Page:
Since we have a temporary hiatus on Backyard flow, I thought I would take this opportunity to create a new weekly segment. The Escape Series will feature photos that take you away from wherever you may find your self on a Monday morning. I often find my self framing hero shots in this similar fashion, with the angler taking up the majority of the side third and showcasing the scenery of where the fish was caught. This brings a lot more to a typical hero shot, showing not just the beauty of the fish but also the beauty of the areas we fish.


Canon 40D
17-40 F4L
17 mm
F 4.0
1/1000
ISO 100

Post processing done with Aperture 2.0. Selective dodging on shadowed areas, primarily on the face. Luminance of blue hues dialed down. Small bump to contrast and black point.

Friday, May 13, 2011

Friday Fishing Report: Getting Guided on the Madison


So for the summer I am switching things up and rather than the Backyard Flow we have tried to do most fridays, we will throw up a Friday fishing report. Most of the content will be about SW Montana, but if c-squad does something in Central Washington he'll be sure to post it. Most of them will be nowhere near as long as todays, but there was a ton of funny things that happened yesterday, so I have to share.

Yesterday while drinking my morning coffee and debating on tying more worms or mowing the lawn, B.Seng, fellow guide at The Stonefly Inn, called me and reminded me that because of my knee surgery he was guiding a single angler, and that if I wanted to go fishing he'd swing by on his way out of town and let my gimp ass sit in the back of the boat. After a couple minutes of lawn mowing thoughts I did my usual mind trick and erased all notions of responsibility and got my gear together. After picking up his truck from the shop for a brake job, Brett and his guest Ryan picked me up and we did something I rarely do, drove past the flashing light in the middle of Twin Bridges and went to the Madison.

We dropped down through Ennis, and as we pulled into Varney Bridge, Brett's truck starting making a weird rattle from the front left brake. After stopping and checking it out, Brett declared it good to go, and he backed in to launch his boat. At this point we all realized something was really wrong with the brake as it made a loud groan and stopped working, smack in the middle of the varney boat launch. In order to launch the boat we pulled the trailer off of the truck, slid it down the ramp, launched, then hauled it up by hand. Brett made a call to the mechanic who did the brake job the day before, and he agreed to drive over and fix his truck at the boat launch, which was very nice for saving our fishing day, but forced us to change our shuttle time, a change that the shuttle driver could apparently not comprehend.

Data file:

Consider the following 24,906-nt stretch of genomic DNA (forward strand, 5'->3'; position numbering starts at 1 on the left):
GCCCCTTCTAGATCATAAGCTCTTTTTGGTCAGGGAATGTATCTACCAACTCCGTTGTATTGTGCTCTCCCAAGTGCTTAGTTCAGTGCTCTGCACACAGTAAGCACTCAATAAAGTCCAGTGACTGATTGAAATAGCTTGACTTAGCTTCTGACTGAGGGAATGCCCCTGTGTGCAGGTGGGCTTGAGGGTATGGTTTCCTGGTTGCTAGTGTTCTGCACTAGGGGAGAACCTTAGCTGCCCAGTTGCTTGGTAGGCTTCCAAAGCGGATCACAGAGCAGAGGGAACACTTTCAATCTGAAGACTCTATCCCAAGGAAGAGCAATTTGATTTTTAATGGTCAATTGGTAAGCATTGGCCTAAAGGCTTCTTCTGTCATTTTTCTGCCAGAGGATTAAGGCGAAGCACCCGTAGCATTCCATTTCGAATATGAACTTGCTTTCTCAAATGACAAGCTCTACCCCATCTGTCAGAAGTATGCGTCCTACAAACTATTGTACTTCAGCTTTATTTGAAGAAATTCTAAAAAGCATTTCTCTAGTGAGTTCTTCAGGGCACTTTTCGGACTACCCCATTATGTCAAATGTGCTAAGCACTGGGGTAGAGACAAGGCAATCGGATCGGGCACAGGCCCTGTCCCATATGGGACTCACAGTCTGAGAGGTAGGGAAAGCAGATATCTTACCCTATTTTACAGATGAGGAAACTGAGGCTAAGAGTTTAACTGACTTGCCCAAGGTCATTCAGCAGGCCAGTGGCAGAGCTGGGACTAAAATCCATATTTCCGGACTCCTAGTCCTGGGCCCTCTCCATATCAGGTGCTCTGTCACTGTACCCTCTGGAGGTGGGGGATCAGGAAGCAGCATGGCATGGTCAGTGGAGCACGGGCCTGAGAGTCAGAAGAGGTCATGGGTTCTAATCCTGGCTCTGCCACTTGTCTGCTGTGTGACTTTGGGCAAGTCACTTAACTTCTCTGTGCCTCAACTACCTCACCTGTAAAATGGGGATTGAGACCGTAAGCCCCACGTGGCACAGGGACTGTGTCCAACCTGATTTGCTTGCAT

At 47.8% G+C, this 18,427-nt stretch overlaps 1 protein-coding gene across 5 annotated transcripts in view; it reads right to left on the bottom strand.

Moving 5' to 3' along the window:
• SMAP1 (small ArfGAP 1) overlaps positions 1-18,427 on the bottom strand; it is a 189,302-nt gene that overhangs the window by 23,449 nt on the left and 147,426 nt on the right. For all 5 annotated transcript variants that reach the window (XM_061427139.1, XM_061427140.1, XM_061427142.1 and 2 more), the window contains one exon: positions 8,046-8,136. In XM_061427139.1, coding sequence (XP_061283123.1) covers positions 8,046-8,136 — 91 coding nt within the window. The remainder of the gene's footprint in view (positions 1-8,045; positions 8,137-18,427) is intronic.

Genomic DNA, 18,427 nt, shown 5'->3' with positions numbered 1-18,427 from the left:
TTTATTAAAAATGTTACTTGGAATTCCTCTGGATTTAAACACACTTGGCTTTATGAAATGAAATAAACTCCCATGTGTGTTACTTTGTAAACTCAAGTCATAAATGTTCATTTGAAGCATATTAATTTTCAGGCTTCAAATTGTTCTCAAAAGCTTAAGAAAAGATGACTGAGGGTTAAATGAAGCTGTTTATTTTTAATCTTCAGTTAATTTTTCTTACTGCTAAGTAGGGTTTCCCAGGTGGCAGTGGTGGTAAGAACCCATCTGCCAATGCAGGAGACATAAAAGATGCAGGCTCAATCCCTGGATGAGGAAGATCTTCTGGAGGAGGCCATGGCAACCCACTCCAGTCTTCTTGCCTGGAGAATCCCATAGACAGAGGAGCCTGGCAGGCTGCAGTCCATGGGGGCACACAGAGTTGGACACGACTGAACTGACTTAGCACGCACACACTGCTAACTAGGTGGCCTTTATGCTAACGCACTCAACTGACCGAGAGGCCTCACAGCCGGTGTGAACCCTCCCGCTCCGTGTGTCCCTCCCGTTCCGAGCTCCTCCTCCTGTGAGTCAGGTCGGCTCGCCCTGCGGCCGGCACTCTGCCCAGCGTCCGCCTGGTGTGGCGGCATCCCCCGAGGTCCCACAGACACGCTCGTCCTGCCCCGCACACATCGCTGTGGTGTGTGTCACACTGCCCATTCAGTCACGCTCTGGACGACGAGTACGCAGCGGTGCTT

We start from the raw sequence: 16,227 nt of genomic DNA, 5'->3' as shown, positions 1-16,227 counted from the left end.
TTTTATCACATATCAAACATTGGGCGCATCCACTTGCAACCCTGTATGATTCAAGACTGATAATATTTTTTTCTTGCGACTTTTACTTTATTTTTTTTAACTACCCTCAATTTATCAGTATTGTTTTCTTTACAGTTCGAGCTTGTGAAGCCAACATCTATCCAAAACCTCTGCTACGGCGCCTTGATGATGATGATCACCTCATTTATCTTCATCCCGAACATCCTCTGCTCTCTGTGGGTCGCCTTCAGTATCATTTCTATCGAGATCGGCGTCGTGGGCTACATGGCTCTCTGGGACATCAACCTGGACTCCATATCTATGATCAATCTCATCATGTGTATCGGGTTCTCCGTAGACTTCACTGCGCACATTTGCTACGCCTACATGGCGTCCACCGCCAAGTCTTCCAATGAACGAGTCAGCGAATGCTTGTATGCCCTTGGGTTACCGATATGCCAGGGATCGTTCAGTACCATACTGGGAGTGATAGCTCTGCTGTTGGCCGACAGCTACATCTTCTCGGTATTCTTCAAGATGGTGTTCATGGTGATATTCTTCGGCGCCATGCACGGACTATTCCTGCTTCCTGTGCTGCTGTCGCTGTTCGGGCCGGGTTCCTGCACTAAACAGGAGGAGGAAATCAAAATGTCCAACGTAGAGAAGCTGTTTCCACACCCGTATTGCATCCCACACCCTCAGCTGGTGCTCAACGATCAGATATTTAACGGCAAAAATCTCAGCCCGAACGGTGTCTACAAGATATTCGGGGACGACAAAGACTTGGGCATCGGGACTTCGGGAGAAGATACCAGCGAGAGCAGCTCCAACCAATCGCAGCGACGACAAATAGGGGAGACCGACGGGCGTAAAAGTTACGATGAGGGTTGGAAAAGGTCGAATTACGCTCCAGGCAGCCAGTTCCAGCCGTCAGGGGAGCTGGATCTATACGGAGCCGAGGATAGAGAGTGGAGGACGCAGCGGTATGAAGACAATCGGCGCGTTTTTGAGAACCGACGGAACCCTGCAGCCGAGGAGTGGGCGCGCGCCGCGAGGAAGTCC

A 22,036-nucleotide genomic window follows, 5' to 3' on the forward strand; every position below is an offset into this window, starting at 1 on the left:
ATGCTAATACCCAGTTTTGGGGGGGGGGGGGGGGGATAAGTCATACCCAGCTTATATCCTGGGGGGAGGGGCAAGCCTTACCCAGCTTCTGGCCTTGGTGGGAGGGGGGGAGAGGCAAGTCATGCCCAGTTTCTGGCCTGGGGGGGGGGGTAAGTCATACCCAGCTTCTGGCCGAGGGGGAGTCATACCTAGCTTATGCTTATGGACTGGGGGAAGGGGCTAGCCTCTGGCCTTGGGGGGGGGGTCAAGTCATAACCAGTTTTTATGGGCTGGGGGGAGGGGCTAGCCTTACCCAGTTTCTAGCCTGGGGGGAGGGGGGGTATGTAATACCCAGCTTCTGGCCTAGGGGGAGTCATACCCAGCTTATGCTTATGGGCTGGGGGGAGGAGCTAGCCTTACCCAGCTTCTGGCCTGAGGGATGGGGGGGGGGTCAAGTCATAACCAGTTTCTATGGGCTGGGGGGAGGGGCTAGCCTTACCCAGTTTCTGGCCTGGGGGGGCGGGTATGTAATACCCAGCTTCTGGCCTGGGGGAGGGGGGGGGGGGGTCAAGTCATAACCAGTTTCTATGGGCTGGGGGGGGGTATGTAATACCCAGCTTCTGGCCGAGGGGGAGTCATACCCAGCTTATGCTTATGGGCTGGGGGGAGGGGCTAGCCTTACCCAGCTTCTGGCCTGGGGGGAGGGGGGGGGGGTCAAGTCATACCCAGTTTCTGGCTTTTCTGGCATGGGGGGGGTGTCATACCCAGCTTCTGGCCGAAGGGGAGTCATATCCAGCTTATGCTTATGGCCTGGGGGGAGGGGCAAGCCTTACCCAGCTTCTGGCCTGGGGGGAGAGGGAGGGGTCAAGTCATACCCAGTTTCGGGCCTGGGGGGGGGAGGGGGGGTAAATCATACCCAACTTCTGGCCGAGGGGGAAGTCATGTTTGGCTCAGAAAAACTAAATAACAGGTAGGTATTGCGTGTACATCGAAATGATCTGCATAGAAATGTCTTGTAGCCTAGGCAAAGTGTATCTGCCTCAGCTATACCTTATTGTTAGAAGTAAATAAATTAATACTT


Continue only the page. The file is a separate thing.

After finally getting into the water, Ryan hooked up in the first decent piece of water, and we all thought it was going to be game on. This of course would not be the case, and it was several hours before we finally put a couple of trout in the boat. About 2:30 a nice string of clouds rolled over and fishing got somewhat consistent, but still left us scratching our heads. There was not a full blown mothers day hatch, but there was certainly enough caddis around that our pupa's should have produced better than they did. Although we didn't break any records, the fish that hooked were really good ones, including a cranker that handed Ryan his ass just below the 8 mile take out. This was defintely one of those fish that you want to at least see if you can't land it.